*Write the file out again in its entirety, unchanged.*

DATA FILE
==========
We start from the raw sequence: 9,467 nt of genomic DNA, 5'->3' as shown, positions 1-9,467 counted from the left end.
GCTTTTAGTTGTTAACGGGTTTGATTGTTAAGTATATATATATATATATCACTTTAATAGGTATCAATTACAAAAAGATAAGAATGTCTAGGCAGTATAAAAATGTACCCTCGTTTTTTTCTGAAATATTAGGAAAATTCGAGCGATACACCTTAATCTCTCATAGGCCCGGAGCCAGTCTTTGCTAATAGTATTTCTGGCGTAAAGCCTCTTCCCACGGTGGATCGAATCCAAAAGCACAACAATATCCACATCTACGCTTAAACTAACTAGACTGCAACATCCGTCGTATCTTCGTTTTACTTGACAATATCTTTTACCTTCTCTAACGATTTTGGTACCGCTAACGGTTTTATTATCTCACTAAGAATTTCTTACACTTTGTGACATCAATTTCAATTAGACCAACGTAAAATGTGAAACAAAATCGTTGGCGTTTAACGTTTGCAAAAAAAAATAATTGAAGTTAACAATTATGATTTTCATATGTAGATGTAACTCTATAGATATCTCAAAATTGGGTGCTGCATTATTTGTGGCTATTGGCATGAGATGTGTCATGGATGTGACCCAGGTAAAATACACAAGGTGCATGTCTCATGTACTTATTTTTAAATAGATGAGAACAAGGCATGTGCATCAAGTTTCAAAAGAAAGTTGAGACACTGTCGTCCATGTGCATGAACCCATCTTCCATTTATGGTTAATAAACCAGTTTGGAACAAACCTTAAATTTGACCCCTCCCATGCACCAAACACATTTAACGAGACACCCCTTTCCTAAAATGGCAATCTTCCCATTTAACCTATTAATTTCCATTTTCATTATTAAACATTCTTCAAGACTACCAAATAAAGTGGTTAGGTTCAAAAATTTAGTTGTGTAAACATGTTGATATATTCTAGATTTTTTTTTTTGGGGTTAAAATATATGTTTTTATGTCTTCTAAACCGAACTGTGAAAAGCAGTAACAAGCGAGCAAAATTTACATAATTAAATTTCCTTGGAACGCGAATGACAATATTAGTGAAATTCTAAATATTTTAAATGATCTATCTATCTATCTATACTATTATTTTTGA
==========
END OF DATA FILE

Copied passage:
We start from the raw sequence: 9,467 nt of genomic DNA, 5'->3' as shown, positions 1-9,467 counted from the left end.
GCTTTTAGTTGTTAACGGGTTTGATTGTTAAGTATATATATATATATATCACTTTAATAGGTATCAATTACAAAAAGATAAGAATGTCTAGGCAGTATAAAAATGTACCCTCGTTTTTTTCTGAAATATTAGGAAAATTCGAGCGATACACCTTAATCTCTCATAGGCCCGGAGCCAGTCTTTGCTAATAGTATTTCTGGCGTAAAGCCTCTTCCCACGGTGGATCGAATCCAAAAGCACAACAATATCCACATCTACGCTTAAACTAACTAGACTGCAACATCCGTCGTATCTTCGTTTTACTTGACAATATCTTTTACCTTCTCTAACGATTTTGGTACCGCTAACGGTTTTATTATCTCACTAAGAATTTCTTACACTTTGTGACATCAATTTCAATTAGACCAACGTAAAATGTGAAACAAAATCGTTGGCGTTTAACGTTTGCAAAAAAAAATAATTGAAGTTAACAATTATGATTTTCATATGTAGATGTAACTCTATAGATATCTCAAAATTGGGTGCTGCATTATTTGTGGCTATTGGCATGAGATGTGTCATGGATGTGACCCAGGTAAAATACACAAGGTGCATGTCTCATGTACTTATTTTTAAATAGATGAGAACAAGGCATGTGCATCAAGTTTCAAAAGAAAGTTGAGACACTGTCGTCCATGTGCATGAACCCATCTTCCATTTATGGTTAATAAACCAGTTTGGAACAAACCTTAAATTTGACCCCTCCCATGCACCAAACACATTTAACGAGACACCCCTTTCCTAAAATGGCAATCTTCCCATTTAACCTATTAATTTCCATTTTCATTATTAAACATTCTTCAAGACTACCAAATAAAGTGGTTAGGTTCAAAAATTTAGTTGTGTAAACATGTTGATATATTCTAGATTTTTTTTTTTGGGGTTAAAATATATGTTTTTATGTCTTCTAAACCGAACTGTGAAAAGCAGTAACAAGCGAGCAAAATTTACATAATTAAATTTCCTTGGAACGCGAATGACAATATTAGTGAAATTCTAAATATTTTAAATGATCTATCTATCTATCTATACTATTATTTTTGA